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  • Writer's pictureTrinity Lutheran Church

2nd Sunday in Lent

Now there is in Jerusalem by the Sheep Gate a pool, in Aramaic called Bethesda, which has five roofed colonnades. In these lay a multitude of invalids—blind, lame, and paralyzed. One man was there who had been an invalid for thirty-eight years. When Jesus saw him lying there and knew that he had already been there a long time, He said to him, "Do you want to be healed?" (John 5:2-6)

Today we have the story of Jesus healing a man who'd been sick for 38 years. Jesus found him in the crowd of sick people lying near the pool of Bethesda, and He healed him and sent him home. Whenever I read this story I wonder about all the other people lying there. Why did Jesus choose this man, and not someone else? Why not heal the whole lot of them and send them all home? I don't know the answer to that question. I do know that God still operates the same way today—healing one, and not another, fixing this situation, and allowing another prayer to go seemingly unanswered. In a way, it comforts me. At least God is consistent. If He says "No" to me, He also said it to other people even in Bible times, when Jesus physically walked the earth. I don't need to worry that I am doing something wrong or that I don't have enough faith, just because my prayer is not getting the answer I want. God has His reasons, even though He doesn't choose to share them with me—just as Jesus had His reasons, though they are unknown to us, even now. That doesn't mean I'm going to stop praying or trying to get God to change His "No" to a "Yes." But it does mean that God has said Yes, Yes, a thousand times Yes to us forever, through the suffering, death, and resurrection of Jesus our Savior. If He loved us enough to do that, I can bear his "No" now—because I have His "Yes" forever. THE PRAYER: Lord Jesus, help us to deal with Your "No" and to remember that You have said "Yes" to us for all time at the cross and empty tomb. Amen. Reflection Questions: * Have you known a little child who was going through a say-no-to-everything phase? What was that like? * What are you praying for now that could get either a "Yes" or a "No" from God? * How do you deal with it when God says "No" to you? Lenten Devotions were written by Dr. Kari Vo.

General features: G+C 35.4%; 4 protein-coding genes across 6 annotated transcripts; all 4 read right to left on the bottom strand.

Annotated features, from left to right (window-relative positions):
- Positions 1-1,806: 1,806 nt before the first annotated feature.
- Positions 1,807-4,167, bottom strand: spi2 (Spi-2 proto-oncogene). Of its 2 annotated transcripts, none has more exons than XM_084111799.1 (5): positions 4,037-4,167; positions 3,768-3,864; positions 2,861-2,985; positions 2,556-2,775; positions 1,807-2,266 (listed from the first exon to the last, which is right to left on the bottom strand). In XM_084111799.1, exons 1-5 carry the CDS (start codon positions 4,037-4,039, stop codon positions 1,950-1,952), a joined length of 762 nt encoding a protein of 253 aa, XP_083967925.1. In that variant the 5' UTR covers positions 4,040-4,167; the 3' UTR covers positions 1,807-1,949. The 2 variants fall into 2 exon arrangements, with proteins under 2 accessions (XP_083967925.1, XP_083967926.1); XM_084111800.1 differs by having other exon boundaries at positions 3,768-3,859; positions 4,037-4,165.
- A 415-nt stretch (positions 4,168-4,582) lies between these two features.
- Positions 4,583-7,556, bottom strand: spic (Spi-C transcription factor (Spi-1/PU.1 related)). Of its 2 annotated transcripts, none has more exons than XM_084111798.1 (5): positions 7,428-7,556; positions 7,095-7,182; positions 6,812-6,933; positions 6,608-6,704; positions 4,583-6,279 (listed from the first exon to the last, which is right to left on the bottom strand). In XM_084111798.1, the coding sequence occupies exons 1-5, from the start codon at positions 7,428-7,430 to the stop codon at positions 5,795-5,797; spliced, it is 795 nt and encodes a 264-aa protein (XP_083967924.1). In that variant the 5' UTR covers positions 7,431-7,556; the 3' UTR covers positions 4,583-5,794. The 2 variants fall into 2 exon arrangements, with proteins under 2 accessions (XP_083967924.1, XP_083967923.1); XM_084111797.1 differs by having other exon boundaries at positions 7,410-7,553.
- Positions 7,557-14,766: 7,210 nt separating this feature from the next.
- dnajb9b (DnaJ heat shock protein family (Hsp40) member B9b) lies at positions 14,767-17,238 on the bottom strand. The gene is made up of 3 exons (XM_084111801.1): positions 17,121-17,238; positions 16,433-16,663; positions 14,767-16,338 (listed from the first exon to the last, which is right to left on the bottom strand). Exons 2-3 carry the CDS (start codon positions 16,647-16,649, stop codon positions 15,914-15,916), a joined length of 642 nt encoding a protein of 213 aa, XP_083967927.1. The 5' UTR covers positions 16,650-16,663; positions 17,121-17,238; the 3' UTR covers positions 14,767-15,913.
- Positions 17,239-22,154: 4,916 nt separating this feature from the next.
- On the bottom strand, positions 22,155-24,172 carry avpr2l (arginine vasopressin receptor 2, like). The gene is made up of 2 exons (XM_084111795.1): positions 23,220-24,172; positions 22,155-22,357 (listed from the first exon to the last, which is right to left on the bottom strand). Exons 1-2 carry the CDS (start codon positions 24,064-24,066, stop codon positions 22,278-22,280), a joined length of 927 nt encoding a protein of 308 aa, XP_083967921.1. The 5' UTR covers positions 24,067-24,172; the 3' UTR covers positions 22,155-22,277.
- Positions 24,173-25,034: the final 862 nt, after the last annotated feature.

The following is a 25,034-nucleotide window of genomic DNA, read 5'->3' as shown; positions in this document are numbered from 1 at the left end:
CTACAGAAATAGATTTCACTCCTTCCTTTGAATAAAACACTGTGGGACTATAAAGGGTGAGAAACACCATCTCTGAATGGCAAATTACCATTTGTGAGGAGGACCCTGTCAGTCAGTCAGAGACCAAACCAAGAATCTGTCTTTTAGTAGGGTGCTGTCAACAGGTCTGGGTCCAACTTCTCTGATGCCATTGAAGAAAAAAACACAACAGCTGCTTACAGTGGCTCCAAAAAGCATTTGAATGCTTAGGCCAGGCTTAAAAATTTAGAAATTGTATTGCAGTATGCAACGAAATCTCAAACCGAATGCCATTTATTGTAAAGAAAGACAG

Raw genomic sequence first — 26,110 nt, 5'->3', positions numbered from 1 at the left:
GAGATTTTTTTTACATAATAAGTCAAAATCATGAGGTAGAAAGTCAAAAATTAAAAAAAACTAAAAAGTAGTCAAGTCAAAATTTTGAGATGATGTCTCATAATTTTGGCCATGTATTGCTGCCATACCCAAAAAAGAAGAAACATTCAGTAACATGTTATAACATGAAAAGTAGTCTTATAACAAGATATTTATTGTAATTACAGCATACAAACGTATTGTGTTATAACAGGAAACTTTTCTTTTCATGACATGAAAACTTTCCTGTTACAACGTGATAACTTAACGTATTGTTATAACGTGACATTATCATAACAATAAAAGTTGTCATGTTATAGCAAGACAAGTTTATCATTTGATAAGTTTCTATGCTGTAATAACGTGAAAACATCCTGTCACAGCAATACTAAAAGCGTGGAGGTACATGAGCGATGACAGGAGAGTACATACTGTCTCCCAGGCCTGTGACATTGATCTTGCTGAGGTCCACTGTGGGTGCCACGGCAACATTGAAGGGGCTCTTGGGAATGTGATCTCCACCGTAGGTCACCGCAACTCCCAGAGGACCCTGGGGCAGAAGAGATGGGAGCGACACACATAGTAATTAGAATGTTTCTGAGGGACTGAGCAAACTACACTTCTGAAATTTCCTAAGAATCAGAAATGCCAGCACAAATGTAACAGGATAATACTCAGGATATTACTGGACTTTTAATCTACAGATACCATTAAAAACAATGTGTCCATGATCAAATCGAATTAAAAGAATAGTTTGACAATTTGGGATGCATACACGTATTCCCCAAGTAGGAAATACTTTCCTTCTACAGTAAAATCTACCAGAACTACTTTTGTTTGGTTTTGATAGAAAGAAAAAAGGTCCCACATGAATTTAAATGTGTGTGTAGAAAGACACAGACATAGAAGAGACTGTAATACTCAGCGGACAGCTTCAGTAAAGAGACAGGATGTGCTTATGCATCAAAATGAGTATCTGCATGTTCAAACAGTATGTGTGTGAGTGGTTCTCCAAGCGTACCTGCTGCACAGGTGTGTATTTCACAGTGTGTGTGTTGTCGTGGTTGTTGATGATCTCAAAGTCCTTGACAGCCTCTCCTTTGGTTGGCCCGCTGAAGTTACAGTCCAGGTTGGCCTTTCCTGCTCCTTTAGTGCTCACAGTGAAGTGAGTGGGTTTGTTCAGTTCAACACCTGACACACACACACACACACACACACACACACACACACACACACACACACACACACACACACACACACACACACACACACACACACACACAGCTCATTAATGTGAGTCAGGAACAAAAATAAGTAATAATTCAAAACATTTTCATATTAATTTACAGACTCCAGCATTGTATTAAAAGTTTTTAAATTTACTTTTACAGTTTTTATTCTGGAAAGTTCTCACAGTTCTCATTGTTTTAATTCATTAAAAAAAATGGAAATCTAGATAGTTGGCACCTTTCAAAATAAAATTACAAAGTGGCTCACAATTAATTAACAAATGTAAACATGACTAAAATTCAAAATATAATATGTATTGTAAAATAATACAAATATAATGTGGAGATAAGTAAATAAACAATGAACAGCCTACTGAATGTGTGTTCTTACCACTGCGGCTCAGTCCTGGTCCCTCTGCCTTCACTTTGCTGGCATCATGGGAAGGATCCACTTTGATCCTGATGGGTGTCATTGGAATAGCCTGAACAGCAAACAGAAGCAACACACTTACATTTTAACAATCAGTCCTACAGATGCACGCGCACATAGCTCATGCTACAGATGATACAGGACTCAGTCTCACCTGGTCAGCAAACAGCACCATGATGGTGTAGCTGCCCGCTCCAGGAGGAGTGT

Today's Bible Readings: Leviticus 25 Mark 11:1-18

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Copyright owned by International Lutheran Laymen’s League, used with permission of Lutheran Hour Ministries, all right reserved.

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